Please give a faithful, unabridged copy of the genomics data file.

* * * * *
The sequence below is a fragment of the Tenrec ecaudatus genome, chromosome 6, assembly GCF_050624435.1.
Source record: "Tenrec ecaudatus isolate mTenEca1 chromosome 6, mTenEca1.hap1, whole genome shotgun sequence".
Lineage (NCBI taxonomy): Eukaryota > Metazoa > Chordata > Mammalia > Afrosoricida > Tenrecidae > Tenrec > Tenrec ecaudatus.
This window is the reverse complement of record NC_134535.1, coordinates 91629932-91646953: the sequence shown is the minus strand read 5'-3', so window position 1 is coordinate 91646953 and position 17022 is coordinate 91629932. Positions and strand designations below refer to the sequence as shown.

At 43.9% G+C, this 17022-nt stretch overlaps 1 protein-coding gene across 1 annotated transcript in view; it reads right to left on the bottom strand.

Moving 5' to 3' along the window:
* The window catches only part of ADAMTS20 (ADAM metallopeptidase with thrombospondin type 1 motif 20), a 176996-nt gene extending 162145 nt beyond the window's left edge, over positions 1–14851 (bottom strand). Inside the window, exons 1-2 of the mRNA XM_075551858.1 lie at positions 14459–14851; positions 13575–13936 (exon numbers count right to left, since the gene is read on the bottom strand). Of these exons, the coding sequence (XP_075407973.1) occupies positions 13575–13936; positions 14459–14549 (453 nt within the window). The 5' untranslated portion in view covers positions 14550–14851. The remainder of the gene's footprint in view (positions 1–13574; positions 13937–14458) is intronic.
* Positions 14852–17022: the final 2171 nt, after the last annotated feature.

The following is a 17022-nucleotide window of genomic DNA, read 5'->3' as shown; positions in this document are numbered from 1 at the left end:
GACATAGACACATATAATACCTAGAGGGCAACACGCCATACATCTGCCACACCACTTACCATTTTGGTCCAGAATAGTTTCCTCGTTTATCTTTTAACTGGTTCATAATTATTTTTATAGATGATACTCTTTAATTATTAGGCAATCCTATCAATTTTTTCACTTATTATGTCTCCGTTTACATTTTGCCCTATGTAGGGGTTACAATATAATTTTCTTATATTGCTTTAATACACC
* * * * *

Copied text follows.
The sequence below is a fragment of the Tenrec ecaudatus genome, chromosome 6, assembly GCF_050624435.1.
Source record: "Tenrec ecaudatus isolate mTenEca1 chromosome 6, mTenEca1.hap1, whole genome shotgun sequence".
Lineage (NCBI taxonomy): Eukaryota > Metazoa > Chordata > Mammalia > Afrosoricida > Tenrecidae > Tenrec > Tenrec ecaudatus.
This window is the reverse complement of record NC_134535.1, coordinates 91629932-91646953: the sequence shown is the minus strand read 5'-3', so window position 1 is coordinate 91646953 and position 17022 is coordinate 91629932. Positions and strand designations below refer to the sequence as shown.

At 43.9% G+C, this 17022-nt stretch overlaps 1 protein-coding gene across 1 annotated transcript in view; it reads right to left on the bottom strand.

Moving 5' to 3' along the window:
* The window catches only part of ADAMTS20 (ADAM metallopeptidase with thrombospondin type 1 motif 20), a 176996-nt gene extending 162145 nt beyond the window's left edge, over positions 1–14851 (bottom strand). Inside the window, exons 1-2 of the mRNA XM_075551858.1 lie at positions 14459–14851; positions 13575–13936 (exon numbers count right to left, since the gene is read on the bottom strand). Of these exons, the coding sequence (XP_075407973.1) occupies positions 13575–13936; positions 14459–14549 (453 nt within the window). The 5' untranslated portion in view covers positions 14550–14851. The remainder of the gene's footprint in view (positions 1–13574; positions 13937–14458) is intronic.
* Positions 14852–17022: the final 2171 nt, after the last annotated feature.

The following is a 17022-nucleotide window of genomic DNA, read 5'->3' as shown; positions in this document are numbered from 1 at the left end:
GACATAGACACATATAATACCTAGAGGGCAACACGCCATACATCTGCCACACCACTTACCATTTTGGTCCAGAATAGTTTCCTCGTTTATCTTTTAACTGGTTCATAATTATTTTTATAGATGATACTCTTTAATTATTAGGCAATCCTATCAATTTTTTCACTTATTATGTCTCCGTTTACATTTTGCCCTATGTAGGGGTTACAATATAATTTTCTTATATTGCTTTAATACACC